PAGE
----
"I do think that being on the field is therapeutic to coaches
and players alike, but not right now," said Nolan, who hasn't
decided how to alter the 49ers' preparations for Friday's home
preseason game against Tennessee.
"We didn't see anything happen," 49ers defensive lineman
Marques Douglas said. "I sat by my locker and prayed for him."
Niners linebacker Julian Peterson told the San Jose Mercury News that players were holding hands in postgame prayer when Herrion "just toppled over."
Nolan told the newspaper the team's medical staff "immediately went to him" when Herrion collapsed.
"We were all told to stay back so the medical staff could do their work," he said.
Howard Daniel, an investigator with the Denver coroner's office
that performed an autopsy on Herrion, said nothing was readily
apparent about why he died.
"There's no conclusion, pending further studies," Daniel said.
The death once again spotlights how dehydration and obesity
affect athletes, especially the huge linemen who play in the NFL.
Herrion was 6-foot-3, 310 pounds -- fairly average for an NFL
lineman, but considered obese within standards routinely accepted
by the medical community.
"Our thoughts are with the Herrion family and the 49ers," NFL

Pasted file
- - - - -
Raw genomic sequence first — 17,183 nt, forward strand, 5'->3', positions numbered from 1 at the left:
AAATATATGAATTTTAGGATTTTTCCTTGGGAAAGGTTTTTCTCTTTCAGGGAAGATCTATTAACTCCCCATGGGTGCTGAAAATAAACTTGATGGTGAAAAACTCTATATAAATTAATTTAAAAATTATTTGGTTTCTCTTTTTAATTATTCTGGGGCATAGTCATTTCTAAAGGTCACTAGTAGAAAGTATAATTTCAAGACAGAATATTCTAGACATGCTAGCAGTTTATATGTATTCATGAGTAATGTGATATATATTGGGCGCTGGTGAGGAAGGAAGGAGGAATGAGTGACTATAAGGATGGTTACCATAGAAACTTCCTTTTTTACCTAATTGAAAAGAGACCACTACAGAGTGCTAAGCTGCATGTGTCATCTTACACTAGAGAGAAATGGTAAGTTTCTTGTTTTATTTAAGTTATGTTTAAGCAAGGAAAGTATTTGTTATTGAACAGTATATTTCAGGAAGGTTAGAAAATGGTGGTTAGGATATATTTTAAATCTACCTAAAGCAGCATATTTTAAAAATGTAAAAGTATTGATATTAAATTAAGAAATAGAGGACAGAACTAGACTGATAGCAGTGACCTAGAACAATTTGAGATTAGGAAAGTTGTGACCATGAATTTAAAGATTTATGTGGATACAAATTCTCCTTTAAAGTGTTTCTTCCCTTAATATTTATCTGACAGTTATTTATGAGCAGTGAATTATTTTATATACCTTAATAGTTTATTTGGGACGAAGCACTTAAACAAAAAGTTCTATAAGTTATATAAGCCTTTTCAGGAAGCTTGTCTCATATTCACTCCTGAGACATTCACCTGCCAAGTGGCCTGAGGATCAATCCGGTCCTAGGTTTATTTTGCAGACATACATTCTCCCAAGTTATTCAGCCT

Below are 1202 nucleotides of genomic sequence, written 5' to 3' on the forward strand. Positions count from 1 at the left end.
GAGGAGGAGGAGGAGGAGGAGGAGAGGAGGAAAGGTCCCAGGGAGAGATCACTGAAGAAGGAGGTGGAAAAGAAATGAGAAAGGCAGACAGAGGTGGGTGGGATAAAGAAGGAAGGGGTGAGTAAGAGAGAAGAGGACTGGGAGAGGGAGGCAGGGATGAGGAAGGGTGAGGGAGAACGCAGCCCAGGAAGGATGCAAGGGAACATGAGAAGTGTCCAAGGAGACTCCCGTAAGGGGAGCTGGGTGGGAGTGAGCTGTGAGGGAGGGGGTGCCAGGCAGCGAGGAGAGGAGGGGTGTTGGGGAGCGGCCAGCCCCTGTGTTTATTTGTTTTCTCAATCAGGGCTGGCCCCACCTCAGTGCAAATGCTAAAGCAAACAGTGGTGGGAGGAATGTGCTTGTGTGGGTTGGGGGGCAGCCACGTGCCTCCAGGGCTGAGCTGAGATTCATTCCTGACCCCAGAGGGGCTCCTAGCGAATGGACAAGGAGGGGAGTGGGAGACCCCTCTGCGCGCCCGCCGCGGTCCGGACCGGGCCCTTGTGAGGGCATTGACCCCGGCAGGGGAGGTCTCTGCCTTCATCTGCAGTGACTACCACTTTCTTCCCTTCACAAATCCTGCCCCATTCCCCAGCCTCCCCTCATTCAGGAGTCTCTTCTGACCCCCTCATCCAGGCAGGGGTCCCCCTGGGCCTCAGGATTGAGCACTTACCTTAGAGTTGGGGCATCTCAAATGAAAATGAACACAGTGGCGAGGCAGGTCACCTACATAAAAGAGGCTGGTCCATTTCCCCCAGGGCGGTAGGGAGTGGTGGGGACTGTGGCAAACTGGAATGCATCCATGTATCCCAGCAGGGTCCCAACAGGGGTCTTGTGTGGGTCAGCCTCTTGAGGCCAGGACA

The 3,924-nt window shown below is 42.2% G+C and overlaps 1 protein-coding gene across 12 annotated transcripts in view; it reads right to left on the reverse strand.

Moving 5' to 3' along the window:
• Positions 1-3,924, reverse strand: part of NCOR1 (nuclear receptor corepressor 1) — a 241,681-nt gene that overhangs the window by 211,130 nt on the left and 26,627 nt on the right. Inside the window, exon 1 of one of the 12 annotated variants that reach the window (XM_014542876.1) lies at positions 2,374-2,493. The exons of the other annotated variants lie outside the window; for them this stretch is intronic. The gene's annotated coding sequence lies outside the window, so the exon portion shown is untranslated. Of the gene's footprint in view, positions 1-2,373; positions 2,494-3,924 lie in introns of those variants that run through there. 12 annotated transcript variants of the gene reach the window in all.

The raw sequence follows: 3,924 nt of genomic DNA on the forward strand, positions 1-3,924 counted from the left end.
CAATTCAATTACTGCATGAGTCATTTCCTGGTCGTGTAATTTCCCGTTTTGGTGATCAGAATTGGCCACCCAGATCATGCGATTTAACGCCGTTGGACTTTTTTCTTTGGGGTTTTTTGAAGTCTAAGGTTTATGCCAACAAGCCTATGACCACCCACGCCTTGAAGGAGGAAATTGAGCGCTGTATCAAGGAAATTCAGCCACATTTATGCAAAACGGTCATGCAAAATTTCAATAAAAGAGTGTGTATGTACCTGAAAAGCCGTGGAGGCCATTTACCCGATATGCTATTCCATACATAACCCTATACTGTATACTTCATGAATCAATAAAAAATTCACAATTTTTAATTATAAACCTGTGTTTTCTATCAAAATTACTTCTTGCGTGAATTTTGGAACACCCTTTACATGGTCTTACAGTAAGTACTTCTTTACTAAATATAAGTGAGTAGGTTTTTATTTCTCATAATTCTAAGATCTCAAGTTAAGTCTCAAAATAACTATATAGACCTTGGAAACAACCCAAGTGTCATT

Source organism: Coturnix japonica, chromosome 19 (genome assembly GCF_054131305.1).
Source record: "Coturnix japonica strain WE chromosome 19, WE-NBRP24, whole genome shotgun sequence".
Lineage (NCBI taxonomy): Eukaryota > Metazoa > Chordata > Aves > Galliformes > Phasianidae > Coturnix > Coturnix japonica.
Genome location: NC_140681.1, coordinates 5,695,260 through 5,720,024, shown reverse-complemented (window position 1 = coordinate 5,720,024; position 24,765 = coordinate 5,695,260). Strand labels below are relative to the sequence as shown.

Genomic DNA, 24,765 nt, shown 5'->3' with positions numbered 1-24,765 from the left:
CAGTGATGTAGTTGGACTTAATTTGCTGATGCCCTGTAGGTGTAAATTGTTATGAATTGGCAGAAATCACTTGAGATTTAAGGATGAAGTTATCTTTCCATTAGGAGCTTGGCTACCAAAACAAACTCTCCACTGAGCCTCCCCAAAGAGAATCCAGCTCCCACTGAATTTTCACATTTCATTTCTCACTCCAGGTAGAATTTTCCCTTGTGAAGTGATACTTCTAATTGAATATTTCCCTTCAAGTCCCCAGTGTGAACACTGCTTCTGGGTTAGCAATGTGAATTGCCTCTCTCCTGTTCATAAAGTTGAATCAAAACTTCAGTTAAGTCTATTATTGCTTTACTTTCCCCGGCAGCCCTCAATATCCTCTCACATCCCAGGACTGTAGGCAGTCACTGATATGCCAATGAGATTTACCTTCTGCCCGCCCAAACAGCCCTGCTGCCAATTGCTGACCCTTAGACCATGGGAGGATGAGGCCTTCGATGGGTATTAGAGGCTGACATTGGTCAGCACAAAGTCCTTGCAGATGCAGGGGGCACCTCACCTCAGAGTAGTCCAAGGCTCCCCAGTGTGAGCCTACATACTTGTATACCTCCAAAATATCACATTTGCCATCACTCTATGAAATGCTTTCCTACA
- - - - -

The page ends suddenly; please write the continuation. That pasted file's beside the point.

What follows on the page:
spokesman Greg Aiello said Sunday. "We have been in contact with
the 49ers throughout the day to offer our assistance and to learn
the details of what happened."
After the game, Herrion was noticeably
winded as he walked off the field, but didn't look much different
than teammates who played beside him at game's end.
The San Francisco Chronicle reported that television footage showed Herrion walking off the field after the 49ers' touchdown drive, with nothing apparently wrong. According to the paper, Herrion's face gave no sign of distress in the footage.
"Last night before we boarded the plane, the coaches grabbed our team together and gave us the news," Douglas told ESPN Radio on Sunday morning. "At that time, we just kneeled and prayed. We had a moment of silence for him. We knew that, the team knew that it was in God's hands."